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Are Cocker Spaniels Hypoallergenic? Facts & FAQ

Do dogs make your heart happy but clog your sinuses? If you pet a pup, does your skin break out in a rash? Dog allergies are the bane of many pet lovers’ lives, and the hunt for a hypoallergenic dog is never-ending. If you want a dog you can hug without worry, you might wonder if a Cocker Spaniel is the dog for you.

Some people say Cocker Spaniels don’t set off their allergies, but there’s no such thing as a truly hypoallergenic dog. Cocker Spaniels may produce slightly fewer allergens than other dog breeds, though. Let’s explore why this breed may be the right choice for you.


What Is An Allergen?

So, how do allergies work anyway? People with dog allergies are sensitive to certain proteins that dogs produce called Can F1 and Can F2s. Can F1 and Can F2s are found in dog saliva and dander. That means that some people will have an allergic reaction when a dog licks them, but most of the time, dog allergies are triggered by shed fur and dead skin cells. These can float in the air, causing an allergic reaction before you even touch a dog.

Every breed of dog produces Can F1 and Can F2, which is why there are no hypoallergenic dogs.

Image Credit: jmexclusives, Pixabay

A Different Dander?

So when it comes to dealing with allergies, you want to be exposed to as little of Can F1 and Can F2 as possible. There are two ways to do that. First, you can get a dog that sheds less. Some breeds, like Poodles, have low-shedding coats. You still might have an allergic reaction to them, but they’ll leave less dander floating around for you to react to.

The other thing to look for is a dog that makes less Can F1 and Can F2 protein overall. Different dogs make different amounts of dander. So, if you have minor allergies, one dog might cause a giant breakout, but another dog is totally fine.

There are some differences that are universal; for example, male dogs will usually produce more Can F1 and Can F2 than female dogs. Right now, there aren’t any studies that show that one breed produces more Can F1 and Can F2 than another, but anecdotally many Cocker Spaniel owners believe that their allergens are milder. It’s possible that Cocker Spaniels have a different kind of dander that produces less Can F1 and Can F2 than other breeds.

Why Cocker Spaniels Might Not Be Hypoallergenic

On the other hand, there are also reasons to think that Cocker Spaniels aren’t the best choice if you have allergies. Cocker Spaniels have longer fur and shed a medium amount. Many dogs recommended for allergy sufferers have thin, low-shedding, short-haired coats. And like we said above, there is no scientific evidence that backs up the hypothesis that Cocker Spaniels produce less Can F1 and Can F2. If you are thinking about adopting a Cocker Spaniel and you have allergies, try adopting an adult Cocker Spaniel that you can meet first so that you can see how your allergies react.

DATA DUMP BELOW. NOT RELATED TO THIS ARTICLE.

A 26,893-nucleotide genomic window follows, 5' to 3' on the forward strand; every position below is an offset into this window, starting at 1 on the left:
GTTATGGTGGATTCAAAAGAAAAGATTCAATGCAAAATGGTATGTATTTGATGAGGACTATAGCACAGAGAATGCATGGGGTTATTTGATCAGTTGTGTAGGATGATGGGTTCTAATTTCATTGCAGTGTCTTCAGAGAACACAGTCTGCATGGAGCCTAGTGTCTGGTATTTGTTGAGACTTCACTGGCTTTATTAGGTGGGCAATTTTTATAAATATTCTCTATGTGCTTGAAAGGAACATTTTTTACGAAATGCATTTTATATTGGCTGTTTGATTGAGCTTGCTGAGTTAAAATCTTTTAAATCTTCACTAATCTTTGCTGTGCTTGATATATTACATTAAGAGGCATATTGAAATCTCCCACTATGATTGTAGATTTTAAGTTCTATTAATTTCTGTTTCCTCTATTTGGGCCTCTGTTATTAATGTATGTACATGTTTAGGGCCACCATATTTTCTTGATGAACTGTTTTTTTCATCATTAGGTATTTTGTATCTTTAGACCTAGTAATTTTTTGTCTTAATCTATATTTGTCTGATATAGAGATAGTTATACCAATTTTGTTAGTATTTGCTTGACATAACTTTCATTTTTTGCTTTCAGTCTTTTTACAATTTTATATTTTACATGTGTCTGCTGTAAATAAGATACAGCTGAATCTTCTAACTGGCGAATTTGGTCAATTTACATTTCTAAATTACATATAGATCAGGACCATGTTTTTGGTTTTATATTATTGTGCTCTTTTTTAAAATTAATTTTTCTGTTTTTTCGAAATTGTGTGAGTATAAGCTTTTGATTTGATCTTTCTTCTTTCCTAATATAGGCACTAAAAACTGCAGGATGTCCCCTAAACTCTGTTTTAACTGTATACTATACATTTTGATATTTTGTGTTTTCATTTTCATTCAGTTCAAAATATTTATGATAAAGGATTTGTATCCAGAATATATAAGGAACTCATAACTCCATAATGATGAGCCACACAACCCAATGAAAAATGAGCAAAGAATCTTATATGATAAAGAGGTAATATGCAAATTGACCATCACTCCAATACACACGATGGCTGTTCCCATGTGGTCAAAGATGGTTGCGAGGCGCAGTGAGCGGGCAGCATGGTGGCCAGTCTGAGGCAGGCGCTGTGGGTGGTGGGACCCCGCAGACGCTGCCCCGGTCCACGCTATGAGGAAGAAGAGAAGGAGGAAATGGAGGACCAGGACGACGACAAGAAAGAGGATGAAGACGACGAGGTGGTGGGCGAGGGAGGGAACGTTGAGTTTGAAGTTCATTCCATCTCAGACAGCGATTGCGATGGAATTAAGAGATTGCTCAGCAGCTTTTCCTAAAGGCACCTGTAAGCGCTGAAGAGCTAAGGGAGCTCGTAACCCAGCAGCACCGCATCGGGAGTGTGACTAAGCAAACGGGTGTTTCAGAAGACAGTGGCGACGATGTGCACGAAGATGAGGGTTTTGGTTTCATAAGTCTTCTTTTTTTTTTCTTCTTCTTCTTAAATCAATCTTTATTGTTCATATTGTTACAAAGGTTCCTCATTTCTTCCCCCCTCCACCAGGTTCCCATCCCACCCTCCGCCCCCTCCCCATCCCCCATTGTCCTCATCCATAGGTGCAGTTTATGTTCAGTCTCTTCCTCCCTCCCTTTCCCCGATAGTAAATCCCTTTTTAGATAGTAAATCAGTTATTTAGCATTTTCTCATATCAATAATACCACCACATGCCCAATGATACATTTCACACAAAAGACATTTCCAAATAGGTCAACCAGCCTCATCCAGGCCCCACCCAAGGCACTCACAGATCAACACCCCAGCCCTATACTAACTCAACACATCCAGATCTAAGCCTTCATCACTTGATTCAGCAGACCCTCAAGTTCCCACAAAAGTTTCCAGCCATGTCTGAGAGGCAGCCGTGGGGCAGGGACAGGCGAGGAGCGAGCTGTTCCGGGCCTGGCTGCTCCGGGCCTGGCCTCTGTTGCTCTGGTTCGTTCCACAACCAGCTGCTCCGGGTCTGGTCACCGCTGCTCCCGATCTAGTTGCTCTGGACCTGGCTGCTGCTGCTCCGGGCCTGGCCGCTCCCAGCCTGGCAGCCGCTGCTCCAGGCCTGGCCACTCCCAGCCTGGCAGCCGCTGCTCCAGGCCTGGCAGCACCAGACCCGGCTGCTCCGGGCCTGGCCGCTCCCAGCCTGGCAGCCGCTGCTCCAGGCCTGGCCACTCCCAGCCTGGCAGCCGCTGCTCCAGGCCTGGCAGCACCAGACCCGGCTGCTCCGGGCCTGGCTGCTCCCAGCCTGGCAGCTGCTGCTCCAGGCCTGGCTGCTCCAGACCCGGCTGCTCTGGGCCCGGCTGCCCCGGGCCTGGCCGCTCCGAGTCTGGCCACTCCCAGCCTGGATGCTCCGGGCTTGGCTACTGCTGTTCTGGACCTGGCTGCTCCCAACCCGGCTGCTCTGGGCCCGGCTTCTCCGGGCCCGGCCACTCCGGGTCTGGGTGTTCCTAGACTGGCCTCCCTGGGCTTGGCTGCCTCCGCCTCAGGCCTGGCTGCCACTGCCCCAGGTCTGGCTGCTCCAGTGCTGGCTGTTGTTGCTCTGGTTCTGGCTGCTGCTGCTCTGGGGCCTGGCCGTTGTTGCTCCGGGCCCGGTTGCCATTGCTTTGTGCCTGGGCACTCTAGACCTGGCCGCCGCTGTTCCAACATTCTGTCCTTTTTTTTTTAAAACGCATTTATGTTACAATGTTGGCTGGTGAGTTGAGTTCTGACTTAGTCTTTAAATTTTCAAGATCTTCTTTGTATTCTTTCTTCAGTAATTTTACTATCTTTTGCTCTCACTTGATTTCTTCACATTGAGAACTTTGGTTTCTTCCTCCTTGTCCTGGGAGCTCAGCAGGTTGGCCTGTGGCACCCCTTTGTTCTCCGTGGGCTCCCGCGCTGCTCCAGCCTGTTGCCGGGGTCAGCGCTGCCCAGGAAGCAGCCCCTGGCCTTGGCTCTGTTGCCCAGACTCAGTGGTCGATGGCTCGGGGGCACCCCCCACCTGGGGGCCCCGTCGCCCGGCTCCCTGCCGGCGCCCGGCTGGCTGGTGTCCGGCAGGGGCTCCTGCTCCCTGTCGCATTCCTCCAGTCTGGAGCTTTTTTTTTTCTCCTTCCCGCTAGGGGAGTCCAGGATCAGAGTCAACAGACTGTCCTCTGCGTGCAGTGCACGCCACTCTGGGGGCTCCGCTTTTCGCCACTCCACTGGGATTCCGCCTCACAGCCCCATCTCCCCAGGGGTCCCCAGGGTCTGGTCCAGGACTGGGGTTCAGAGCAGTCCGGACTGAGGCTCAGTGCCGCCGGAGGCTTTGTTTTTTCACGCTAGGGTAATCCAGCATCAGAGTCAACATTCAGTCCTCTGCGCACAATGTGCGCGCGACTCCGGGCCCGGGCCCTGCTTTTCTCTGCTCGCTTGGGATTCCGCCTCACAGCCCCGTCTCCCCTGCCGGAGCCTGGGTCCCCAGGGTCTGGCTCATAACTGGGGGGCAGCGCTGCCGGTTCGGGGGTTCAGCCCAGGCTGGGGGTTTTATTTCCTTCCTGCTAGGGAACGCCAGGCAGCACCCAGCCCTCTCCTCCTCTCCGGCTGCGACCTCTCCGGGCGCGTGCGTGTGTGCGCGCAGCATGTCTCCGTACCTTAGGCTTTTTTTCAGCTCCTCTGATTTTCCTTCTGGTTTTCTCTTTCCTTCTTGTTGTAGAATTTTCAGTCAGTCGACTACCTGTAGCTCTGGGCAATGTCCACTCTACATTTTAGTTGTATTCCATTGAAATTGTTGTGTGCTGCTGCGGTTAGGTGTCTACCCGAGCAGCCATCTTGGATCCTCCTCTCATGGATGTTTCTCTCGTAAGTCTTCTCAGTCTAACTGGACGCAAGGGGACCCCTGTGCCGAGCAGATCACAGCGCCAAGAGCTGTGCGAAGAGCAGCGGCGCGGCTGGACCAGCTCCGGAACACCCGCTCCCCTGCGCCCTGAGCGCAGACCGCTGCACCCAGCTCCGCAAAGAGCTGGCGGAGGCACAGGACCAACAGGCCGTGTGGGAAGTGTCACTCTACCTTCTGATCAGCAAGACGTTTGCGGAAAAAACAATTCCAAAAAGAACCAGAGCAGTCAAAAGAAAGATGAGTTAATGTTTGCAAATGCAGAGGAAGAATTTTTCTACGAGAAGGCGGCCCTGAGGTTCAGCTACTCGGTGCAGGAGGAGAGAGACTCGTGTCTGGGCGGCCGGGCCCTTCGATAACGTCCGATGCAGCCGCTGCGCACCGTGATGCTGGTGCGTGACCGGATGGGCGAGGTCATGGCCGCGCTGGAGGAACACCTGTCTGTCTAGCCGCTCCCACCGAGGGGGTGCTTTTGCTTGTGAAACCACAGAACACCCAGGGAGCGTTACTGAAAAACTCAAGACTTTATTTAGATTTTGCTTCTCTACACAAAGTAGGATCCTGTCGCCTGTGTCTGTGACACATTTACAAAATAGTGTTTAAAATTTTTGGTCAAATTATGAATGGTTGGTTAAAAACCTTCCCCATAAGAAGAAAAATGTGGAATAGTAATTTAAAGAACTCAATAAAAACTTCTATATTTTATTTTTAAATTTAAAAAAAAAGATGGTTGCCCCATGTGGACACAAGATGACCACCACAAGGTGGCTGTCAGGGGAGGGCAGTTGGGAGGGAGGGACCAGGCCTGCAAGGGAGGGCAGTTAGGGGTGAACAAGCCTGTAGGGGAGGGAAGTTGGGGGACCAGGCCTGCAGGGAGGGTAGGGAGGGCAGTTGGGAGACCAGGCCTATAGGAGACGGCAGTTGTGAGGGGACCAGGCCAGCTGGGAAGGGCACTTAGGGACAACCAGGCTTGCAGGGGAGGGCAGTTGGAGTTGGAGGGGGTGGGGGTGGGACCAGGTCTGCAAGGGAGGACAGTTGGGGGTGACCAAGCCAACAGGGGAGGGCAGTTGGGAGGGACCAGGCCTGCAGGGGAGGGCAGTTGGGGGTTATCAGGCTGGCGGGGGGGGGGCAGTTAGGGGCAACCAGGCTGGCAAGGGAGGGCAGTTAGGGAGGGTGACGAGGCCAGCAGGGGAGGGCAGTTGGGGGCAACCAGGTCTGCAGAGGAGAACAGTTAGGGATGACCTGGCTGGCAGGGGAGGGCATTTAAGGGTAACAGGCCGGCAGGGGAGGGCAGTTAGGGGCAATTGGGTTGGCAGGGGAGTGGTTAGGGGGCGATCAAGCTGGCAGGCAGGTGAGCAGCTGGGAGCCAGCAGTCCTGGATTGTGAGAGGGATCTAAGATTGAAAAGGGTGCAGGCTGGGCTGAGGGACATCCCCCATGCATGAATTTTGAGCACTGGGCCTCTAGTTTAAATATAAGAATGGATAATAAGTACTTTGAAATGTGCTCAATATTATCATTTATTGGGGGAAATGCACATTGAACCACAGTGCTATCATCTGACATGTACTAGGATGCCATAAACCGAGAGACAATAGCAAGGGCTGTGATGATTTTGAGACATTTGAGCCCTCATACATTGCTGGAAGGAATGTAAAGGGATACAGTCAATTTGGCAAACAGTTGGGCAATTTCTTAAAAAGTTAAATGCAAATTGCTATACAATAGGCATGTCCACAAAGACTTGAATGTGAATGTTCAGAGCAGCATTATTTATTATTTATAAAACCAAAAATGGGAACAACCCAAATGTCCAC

english cocker spaniel on green grass
Image Credit: andriano.cz, Shutterstock

Tips for Allergic Owners

Picking the right dog is only one way that you can reduce allergic reactions. A big way to help if you have dog allergies is changing your environment to make it last allergy friendly.

Here are some ideas:

  1. Keep your dog groomed. Dog dander gets cleaned out of your dog’s coat when you wash and brush it. The more dander you can clean out by grooming the less gets into the air.
  2. Get it a haircut. Dogs with short hair are easier to keep groomed.
  3. Scrub your hands. After you play with your dog or pet it, wash your hands with soap and water. That will help remove any allergens that have transferred to your hands before you have an allergic reaction.
  4. Dust and vacuum. The dog dander settles on carpets, beds, and couches along with other surfaces. Getting a small pet hair vacuum and cleaning regularly will help reduce build-up.
  5. Use air filters. You can buy an air filter that will scrub your air and reduce dander and dust.
  6. Make a dog-free zone. We all love doggy snuggles, but if you’re allergic, you might want to keep them downstairs. Banning dogs from the bedroom or keeping them in certain parts of your house can help you manage your allergies.


Last Thoughts

It’s hard to find the right dog that won’t trigger your allergies. Although Cocker Spaniels might not be the magic breed, it is worth trying to see if a Cocker Spaniel is right for you and your home. That way, you can experience the joy of owning a dog without sacrificing your health and happiness along the way.

Featured Image Credit: New Africa, Shutterstock

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